Solar Power Efficiency Improving To Help Plug Electric Gap
The low cost of fossil fuels in the United States has been the biggest obstacle in the trek to improve solar power efficiency; yet recent price increases have renewed the interest in finding an alternative source for powering the country.
In 1979, then-President Jimmy Carter held a news conference on the roof of the White House to show off a new solar panel that was to provide all the hot water to the White House. He also stated a plan to have 20 percent of the electricity used in America be from solar power.
Two types of energy are being harnessed from the sun: thermal and photovoltaic, with thermal solar power efficiency being slightly better. Gathering the sun's heat through the use of parabolic antennas, and focusing it on a container filled with a heavy liquid, the liquid is heated to a boiling temperature, which in turn can heat water to produce steam to operate an electrical generator.
Typically, photovoltaic cells that convert solar energy into electrical energy are running at about a 16 percent efficiency rating, making them cost more than the electricity they produce would cost by traditional means. New technologies in the manufacturing of these silicon cells are improving the solar power efficiency to near 22 percent, but that is still too small a rating for large-scale usage of solar power.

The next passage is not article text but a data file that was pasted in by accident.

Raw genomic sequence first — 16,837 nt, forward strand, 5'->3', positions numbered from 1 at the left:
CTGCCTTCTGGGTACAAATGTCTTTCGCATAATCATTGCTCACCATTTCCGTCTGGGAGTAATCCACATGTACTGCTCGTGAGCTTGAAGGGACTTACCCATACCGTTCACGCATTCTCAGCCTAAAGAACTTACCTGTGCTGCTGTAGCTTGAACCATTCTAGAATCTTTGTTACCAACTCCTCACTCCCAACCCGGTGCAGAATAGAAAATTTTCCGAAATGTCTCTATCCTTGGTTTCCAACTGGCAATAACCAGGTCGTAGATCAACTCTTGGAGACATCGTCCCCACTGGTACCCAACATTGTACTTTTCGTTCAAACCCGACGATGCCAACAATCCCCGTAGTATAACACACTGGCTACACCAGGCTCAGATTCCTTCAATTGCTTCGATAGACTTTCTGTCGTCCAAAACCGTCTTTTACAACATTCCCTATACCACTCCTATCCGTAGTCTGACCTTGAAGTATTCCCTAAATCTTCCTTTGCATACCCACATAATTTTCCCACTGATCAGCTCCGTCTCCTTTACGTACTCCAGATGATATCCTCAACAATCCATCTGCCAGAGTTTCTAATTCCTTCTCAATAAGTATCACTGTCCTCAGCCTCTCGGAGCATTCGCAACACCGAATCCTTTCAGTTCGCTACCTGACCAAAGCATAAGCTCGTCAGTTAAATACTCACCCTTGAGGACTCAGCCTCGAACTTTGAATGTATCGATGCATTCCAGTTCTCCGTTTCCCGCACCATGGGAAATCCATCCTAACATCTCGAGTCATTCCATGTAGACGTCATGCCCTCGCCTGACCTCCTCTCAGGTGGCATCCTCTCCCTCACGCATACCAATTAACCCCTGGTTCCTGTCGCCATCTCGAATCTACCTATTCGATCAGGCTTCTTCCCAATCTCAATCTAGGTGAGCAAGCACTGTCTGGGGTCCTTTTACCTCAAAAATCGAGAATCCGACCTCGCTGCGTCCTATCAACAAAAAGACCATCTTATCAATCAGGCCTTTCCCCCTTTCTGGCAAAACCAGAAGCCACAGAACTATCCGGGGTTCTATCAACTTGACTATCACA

Solar Power Efficiency For Small Scale Use
With the push for alternative fuels, the solar power efficiency for panels that can be used for residential purposes has grown considerably in recent years. The amount of power generated by solar panels is typically enough to efficiently operate electric lights, most small electric motors and many appliances. Typically, those items that require 120 volts to operate, as the batteries can recharge at least as fast as usage discharges them.
Solar power efficiency to operate heating coils or larger electrically demanding devices such as an electric clothes dryer, electric stove and electric heating element has not reached a point of rapid return on the investment. This inefficiency, coupled with the low cost of producing electricity through the current use of fossil fuels, has kept the research for more solar power efficiency methods at a minimum.
However, as prices for coal and oil continue to rise and the push continues to reduce atmospheric emissions, alternative fuel choices for producing power through solar and wind energy will continue to improve solar power efficiency research.